Wednesday, January 28, 2015

Opponents of same-sex marriage cracking down on the state level


Republican senator Lee Bright of South Carolina
(Gerry Melendez/The State)

While the nation waits for the Supreme Court to make a decision on whether to make same-sex marriage legal nationwide, several state legislators have begun introducing bills that would prevent state or local government employees from issuing marriage licenses to same-sex couples. Republican state legislators, such as those in Oklahoma and South Carolina, are proposing these bills despite federal court rulings that regard bans on same-sex marriages unconstitutional, and that the bills will not only prohibit employees from issuing licenses but also cut the salaries of those who do issue them. Additionally, the state of South Carolina has created a bill that would give government employees the option of opting out of issuing marriage licenses to gay couples based on a “sincerely held religious belief”. Utah and other states have even extended this to include judges, mayors, and county clerks the ability to use this alternative too.

Although supporters of same-sex marriage believe most of these bills are unconstitutional and will likely be shot down, the sponsor of the bill, senator Lee Bright of South Carolina, believes that his bill will, in fact, pass. He defends his position by stating how there currently are existing laws that allow healthcare workers to decline to perform abortions on religious grounds, and that there is no reason why this cannot be applied to government employees and gay marriage as well. It seems that regardless of the decisions federal courts have made, the states will continue to do what they think is right. Roy S. Moore, Alabama’s Supreme Court chief justice, even said that he will continue to uphold Alabama’s same-sex marriage ban as there is nothing in the state’s constitution that gives the federal government the right to “redefine” marriage to include gays and lesbians.

Even though polls have shown an increasing support for same-sex marriage, there are still many that remain opposed due to religious beliefs. Several magistrate judges in North Carolina even quit their jobs when the state approved same-sex marriage. While a majority of states (36 states and the District of Columbia) allow same-sex marriage, and that (I predict) the Supreme Court will most likely rule in favor of same-sex marriage, I believe the fight over marriage will not end anytime soon, and that we as a nation still have a long way to go before same-sex marriage is accepted by all.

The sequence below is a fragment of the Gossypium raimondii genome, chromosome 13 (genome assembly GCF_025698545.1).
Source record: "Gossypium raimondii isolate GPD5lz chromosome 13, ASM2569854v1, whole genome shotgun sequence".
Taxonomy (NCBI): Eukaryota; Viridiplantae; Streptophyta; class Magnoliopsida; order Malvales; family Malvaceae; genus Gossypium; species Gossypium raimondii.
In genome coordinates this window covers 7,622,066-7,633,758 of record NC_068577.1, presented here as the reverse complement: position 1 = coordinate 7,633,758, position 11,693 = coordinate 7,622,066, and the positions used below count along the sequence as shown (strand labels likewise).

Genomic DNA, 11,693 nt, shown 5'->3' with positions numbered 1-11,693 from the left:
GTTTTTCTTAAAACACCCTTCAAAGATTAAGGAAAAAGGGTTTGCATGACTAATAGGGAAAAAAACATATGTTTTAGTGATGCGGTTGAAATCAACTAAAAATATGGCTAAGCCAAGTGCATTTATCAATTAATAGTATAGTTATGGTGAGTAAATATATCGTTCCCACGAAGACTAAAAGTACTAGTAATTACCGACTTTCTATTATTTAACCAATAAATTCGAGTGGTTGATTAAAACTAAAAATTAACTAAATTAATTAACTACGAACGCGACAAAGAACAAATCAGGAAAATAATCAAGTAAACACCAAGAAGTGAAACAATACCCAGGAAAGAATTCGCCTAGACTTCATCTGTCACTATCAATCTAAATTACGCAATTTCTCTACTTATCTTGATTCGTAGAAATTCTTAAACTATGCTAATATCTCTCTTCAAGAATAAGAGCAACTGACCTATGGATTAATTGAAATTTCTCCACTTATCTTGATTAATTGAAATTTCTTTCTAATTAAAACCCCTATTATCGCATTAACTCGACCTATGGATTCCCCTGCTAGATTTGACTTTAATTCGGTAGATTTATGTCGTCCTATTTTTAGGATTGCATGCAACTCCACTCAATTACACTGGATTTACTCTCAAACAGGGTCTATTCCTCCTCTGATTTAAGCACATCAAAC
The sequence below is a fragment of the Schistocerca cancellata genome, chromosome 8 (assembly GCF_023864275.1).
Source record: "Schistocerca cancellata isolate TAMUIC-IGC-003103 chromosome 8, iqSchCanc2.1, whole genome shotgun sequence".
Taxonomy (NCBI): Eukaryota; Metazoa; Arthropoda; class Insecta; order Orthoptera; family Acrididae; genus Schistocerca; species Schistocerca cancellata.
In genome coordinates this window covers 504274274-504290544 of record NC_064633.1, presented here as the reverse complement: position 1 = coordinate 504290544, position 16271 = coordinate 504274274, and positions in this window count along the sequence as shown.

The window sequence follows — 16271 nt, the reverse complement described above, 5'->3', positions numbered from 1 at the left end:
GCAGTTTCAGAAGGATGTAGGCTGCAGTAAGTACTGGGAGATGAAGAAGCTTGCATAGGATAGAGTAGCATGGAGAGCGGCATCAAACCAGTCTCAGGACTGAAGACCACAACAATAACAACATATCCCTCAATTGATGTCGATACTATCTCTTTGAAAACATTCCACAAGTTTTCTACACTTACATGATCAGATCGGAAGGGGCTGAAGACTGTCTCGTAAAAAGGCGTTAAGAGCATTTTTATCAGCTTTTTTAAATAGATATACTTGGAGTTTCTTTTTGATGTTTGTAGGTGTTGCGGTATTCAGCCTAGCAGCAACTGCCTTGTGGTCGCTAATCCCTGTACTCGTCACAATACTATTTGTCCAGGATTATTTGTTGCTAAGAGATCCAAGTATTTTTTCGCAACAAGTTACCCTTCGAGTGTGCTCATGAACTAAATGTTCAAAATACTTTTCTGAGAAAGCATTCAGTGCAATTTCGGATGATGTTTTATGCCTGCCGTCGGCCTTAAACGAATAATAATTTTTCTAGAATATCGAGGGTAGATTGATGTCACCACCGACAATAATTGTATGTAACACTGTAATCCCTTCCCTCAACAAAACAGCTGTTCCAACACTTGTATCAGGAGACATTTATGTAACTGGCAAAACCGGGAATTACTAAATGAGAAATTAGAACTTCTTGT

Questions:
Do you think a “sincerely held religious belief” is a valid reason for not giving out marriage licenses to same-sex couples?

Should states abide to federal decisions even if those decisions go against their own constitutions?

In regards to the magistrate judges in North Carolina, many quit because they believed that forcing them to perform civil marriages for same-sex couples when they don’t want to was a violation of their right of religious freedom. Do you think this is considered a violation to their rights? Why or why not?

2 comments:

Elena E said...

To answer the third question, I do not believe that the rights of magistrates were violated when same-sex marriage became legal. When one talks about rights of religious freedom, one applies it to their own selves. Nobody is allowed to control somebody else's beliefs. A Catholic may practice his/her religion, and a Muslim may practice his/her religion, but neither may force their beliefs onto another. A "sincerely held religious belief" is not a valid excuse for denying marriage licenses to same-sex couples. I remember it was mentioned in class that even if you do not believe in war, you may not stop your taxes from funding military spending. The same should apply to same-sex marriages.

Angelia Fontanos said...

I agree with Elena that a "sincerely held religious belief" is not a valid reason to deny marriage licenses to same-sex couples. As long as you can freely practice your own religion, these kinds of laws are fine. Plus, not everyone believes in the same things you do (religious or not), so it would be unfair to force your personal religious views onto other people.
In response to the second question, the US Constitution is considered the "supreme law of the land" under the supremacy clause of Article Six, so states should abide to federal decisions, even though it may go against their individual constitutions.
For the third question, I don't think that forcing magistrate judges to perform marriage for same-sex couples is in violation of their right to religious freedom. Marriage can be seen from either a religious view or a legal view. Same-sex couples do not have to get married in a church, they could decide to be married in a registry office instead. Also, civil marriages have nothing to do with religion at all.